New York state on Tuesday evening passed legislation to codify federal abortion law into state law, exactly 46 years since the Supreme Court's Roe v. Wade decision that legalized abortion in the United States.

"We have president who has made very, very clear that he wants to overturn Roe v Wade," State Senate Majority Leader Andrea Stewart-Cousins said at a news conference before the vote. "Today, here in New York, we are saying no."

The Reproductive Health Act (RHA) passed the Senate, 38-24, and was approved by the state Assembly, 92-47. Gov. Andrew Cuomo signed the bill into law less than two hours later. At his side at a hastily arranged signing ceremony was Sarah Weddington, the Texas attorney who successfully argued Roe before the nation's highest court.


The RHA replaces a 1970 state abortion law that was passed three years before Roe legalized abortion nationwide. It codifies many abortion rights laid out in Roe and other court rulings, including a provision permitting late-term abortions when a woman's health is endangered. The previous law, which was in conflict with Roe and other subsequent abortion rulings, only permitted abortions after 24 weeks of pregnancy if a woman's life was at risk.

The new law also authorizes physician assistants to perform some abortions and moves the section of state law dealing with abortion from the penal code to health statutes.

"Always in my heart, I knew the Senate Republicans would never ever allow this bill to get to the floor," Assembly Speaker Carl Heastie said at the news conference. "So it's a point of personal satisfaction for me — and I know the members of the Assembly — because we kept passing it and putting it out there starting in 2006."

The Senate and Assembly also passed the Comprehensive Contraception Coverage Act and the so-called "Boss Bill," both of which require employers and health care providers to cover abortion and contraceptive services.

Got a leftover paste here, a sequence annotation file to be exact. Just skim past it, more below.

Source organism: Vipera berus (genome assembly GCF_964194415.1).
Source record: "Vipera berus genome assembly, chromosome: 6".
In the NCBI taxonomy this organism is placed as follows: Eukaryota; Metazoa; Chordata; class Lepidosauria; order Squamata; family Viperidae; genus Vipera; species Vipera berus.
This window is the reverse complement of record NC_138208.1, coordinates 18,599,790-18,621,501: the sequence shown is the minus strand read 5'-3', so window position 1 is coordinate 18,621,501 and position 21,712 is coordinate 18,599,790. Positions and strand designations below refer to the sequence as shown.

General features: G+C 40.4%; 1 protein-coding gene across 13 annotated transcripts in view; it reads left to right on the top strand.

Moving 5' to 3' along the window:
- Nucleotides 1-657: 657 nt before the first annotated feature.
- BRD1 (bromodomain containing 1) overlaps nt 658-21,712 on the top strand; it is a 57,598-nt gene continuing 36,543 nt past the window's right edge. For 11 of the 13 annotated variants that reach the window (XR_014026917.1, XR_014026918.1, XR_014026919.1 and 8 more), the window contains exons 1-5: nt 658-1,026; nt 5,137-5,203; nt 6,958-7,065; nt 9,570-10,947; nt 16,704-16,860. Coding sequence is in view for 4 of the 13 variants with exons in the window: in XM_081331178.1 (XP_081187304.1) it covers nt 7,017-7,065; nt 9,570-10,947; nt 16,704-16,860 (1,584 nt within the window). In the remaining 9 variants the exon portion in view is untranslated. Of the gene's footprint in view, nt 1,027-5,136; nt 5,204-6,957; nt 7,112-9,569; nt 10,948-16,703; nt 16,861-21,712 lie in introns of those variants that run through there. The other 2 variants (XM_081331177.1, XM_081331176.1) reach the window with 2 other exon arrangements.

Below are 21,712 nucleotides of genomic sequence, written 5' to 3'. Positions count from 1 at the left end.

Nine other states, including California, Washington, and Oregon, have already put protections for abortion rights in their state statute, giving them a legal backstop should Roe be overturned.


The governor has also proposed a separate amendment that would enshrine a woman's right to choose in the state constitution for generations to come. This is something Cuomo has actually proposed before, and advocates have urged a vote for years, but almost all abortion measures were blocked by Republicans, who previously controlled the state Senate.

A constitutional amendment would have to pass this legislature, then a new legislature in 2021 before going to voters in a referendum in 2022. Interestingly enough, that would be the same year Cuomo, should he choose, runs for a fourth term.

"We had to pass this law to protect our state, and that's why I believe we have to go a step further and do a constitutional amendment so no governor, no legislator, no political swing can ever jeopardize a woman's right to control her own body," the governor said at the bill signing.


Critics say the RHA goes beyond Roe v Wade, which is why Republicans blocked it all those years.

"Those who actually read the bill can see that it's not simply codifying Roe v Wade," said Assemblywoman Nicole Malliotakis, who represents parts of Staten Island and Brooklyn. "In fact, it removes a requirement that a doctor be present, it removes all criminal negligence if a woman loses her baby as a result of assault, and it allows abortion into the third trimester, for really any reason."


"Today, New York state has added a sad chapter to this already solemn date of January 22, the anniversary of Roe v. Wade," the state's Catholic bishops said in a statement.

Republicans in the Senate tried to derail the bill and offered up proposals to create new legal penalties for harming a pregnant woman. They were joined at a press conference Tuesday morning by Livia Abreu, an Army veteran and Bronx resident whose ex-boyfriend stabbed her last year, ending her 26-week pregnancy. The man faces multiple charges, including violations of the state's 1970 law. Abreu said repealing the law would tie the hands of prosecutors in similar future cases.

"The loss of my daughter will be a non-factor," she said.

Supporters of the bill rejected those concerns, noting that the 1973 abortion law is rarely used in domestic violence cases and that charges including assault, aggravated assault and attempted murder could still be sought.

Proponents of the RHA say it will increase access to abortion in New York state, but critics say that's unnecessary because 25 percent of all pregnancies in New York state end in abortion — one of the highest rates in the nation.


Information from the Associated Press was used in this story.